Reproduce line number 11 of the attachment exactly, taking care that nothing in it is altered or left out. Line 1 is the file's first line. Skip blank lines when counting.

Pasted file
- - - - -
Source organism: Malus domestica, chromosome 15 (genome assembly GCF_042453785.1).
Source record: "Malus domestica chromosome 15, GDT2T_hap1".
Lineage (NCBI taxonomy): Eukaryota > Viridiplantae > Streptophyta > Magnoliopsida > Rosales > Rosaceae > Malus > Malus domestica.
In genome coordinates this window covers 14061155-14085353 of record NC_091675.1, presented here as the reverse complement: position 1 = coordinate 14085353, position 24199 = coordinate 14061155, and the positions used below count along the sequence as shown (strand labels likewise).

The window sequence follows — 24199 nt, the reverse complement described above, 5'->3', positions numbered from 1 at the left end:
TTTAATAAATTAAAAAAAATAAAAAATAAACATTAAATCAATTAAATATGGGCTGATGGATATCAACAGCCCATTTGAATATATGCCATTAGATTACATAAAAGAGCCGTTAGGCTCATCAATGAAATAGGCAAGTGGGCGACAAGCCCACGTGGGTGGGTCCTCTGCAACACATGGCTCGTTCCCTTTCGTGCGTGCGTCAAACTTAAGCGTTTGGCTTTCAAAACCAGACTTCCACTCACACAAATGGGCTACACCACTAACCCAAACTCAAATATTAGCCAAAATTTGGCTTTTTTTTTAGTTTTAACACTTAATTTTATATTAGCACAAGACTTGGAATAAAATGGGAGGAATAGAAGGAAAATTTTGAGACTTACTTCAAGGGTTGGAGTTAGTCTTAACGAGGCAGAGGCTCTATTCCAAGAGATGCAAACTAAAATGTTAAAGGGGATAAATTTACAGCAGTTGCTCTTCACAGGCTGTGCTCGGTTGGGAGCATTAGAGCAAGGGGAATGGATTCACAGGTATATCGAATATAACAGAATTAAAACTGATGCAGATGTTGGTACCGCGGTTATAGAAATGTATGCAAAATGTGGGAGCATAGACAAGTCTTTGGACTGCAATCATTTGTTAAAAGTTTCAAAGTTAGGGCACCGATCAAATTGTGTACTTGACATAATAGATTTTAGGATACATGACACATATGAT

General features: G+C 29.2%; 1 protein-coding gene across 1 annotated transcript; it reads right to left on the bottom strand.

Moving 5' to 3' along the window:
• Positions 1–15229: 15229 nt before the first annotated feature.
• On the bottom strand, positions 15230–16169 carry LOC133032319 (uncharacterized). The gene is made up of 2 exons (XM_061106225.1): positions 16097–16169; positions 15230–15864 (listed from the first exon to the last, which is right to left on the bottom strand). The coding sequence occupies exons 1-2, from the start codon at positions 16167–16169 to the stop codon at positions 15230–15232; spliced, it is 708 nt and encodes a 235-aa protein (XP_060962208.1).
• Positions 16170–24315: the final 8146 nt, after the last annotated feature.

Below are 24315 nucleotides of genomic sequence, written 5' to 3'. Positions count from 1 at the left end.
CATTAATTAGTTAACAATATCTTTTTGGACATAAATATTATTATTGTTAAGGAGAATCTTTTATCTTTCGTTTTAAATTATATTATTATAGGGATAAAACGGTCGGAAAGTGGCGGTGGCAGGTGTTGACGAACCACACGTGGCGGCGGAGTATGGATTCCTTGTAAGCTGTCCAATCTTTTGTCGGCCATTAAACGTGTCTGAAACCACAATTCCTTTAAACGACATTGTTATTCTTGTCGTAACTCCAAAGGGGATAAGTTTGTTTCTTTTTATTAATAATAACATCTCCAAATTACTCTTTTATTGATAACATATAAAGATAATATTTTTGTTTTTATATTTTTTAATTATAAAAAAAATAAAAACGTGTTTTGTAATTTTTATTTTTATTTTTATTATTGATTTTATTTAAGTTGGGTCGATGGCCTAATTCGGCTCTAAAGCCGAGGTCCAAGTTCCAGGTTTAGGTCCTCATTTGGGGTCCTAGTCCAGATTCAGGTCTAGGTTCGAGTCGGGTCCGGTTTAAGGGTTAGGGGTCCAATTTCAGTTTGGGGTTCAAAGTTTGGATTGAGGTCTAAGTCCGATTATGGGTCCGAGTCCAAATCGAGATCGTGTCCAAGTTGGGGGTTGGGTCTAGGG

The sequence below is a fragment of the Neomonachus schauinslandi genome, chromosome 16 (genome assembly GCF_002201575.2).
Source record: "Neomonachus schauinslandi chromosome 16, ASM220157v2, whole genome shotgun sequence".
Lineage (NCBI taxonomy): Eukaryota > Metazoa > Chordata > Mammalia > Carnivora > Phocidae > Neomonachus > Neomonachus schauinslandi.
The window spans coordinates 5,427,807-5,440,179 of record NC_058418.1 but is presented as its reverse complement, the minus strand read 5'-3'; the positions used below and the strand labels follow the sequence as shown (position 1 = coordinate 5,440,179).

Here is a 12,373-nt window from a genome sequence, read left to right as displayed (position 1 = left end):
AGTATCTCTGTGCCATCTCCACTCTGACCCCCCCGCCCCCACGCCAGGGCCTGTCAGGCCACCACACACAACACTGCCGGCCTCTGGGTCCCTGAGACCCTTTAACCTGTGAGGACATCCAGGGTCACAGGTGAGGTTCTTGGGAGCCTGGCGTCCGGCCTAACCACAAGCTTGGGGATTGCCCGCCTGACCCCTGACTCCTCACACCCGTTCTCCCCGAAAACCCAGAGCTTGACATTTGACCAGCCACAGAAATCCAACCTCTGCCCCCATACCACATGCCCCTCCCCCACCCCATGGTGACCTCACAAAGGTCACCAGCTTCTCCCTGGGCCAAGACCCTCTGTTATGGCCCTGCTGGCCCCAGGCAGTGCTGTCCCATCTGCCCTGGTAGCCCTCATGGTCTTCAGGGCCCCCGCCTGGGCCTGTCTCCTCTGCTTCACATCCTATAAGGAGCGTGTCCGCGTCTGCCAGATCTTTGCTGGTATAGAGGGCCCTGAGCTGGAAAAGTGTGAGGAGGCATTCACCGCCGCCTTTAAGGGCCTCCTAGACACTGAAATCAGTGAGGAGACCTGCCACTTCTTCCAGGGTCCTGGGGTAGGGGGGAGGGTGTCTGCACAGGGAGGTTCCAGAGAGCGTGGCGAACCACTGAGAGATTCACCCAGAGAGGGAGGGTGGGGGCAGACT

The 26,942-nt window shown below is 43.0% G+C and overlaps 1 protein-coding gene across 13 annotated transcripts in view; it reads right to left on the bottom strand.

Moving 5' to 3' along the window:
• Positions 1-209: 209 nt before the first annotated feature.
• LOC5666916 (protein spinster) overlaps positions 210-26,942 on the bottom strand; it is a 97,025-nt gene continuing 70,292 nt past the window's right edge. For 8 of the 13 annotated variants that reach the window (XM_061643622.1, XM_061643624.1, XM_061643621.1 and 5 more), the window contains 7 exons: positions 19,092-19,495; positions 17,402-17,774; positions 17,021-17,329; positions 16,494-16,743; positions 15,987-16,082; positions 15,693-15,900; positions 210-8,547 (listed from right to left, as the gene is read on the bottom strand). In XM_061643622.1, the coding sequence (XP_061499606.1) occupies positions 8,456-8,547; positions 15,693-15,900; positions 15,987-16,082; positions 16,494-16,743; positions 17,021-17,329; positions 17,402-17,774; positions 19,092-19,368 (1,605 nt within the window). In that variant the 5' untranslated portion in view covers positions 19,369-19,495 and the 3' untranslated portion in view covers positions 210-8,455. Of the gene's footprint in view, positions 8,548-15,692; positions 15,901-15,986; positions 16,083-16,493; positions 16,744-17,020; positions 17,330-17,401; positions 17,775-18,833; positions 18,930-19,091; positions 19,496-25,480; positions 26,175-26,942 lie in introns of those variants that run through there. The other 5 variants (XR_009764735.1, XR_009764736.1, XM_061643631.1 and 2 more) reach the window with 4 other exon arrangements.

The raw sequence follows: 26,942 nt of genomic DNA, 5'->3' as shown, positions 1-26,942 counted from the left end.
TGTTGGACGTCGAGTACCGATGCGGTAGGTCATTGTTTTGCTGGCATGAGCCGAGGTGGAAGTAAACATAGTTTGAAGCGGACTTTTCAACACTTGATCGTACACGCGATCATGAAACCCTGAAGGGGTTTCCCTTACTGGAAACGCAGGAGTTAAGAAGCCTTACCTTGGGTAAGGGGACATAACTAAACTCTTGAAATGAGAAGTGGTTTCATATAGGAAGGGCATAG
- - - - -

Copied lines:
• Positions 16170–24315: the final 8146 nt, after the last annotated feature.